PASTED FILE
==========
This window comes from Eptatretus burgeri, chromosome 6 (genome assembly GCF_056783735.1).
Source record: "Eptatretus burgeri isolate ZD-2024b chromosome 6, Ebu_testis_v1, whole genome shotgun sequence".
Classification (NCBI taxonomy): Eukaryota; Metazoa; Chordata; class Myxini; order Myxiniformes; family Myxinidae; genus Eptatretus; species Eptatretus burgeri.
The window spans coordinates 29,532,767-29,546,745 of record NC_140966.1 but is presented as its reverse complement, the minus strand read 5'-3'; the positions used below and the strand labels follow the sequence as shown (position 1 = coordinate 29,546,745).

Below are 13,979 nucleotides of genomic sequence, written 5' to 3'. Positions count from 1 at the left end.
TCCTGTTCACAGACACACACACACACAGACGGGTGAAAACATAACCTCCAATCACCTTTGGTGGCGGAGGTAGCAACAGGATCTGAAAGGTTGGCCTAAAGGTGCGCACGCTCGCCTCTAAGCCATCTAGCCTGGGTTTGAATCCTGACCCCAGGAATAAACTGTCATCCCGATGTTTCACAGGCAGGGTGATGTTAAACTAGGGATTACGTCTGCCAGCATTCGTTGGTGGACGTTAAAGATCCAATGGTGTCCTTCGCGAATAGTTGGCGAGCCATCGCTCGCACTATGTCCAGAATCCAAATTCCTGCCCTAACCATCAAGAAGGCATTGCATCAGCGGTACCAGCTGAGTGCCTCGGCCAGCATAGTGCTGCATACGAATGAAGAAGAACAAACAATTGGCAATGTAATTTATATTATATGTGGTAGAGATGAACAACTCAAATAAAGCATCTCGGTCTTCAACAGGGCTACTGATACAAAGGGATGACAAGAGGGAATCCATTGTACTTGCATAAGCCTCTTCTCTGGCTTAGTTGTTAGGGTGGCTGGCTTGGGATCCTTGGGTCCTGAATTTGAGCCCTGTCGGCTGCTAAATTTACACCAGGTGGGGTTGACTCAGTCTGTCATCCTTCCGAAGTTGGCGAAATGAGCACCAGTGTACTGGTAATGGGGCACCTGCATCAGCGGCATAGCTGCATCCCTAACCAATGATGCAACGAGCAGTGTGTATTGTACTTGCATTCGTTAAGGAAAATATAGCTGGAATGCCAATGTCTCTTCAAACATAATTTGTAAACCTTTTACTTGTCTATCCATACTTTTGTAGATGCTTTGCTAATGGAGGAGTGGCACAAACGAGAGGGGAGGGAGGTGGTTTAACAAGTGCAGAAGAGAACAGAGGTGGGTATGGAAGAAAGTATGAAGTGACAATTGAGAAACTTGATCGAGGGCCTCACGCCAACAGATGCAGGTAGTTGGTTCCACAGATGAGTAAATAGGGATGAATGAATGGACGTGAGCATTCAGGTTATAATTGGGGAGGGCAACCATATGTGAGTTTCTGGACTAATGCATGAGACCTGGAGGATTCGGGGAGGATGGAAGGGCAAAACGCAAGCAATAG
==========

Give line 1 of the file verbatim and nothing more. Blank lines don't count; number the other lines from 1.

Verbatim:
This window comes from Eptatretus burgeri, chromosome 6 (genome assembly GCF_056783735.1).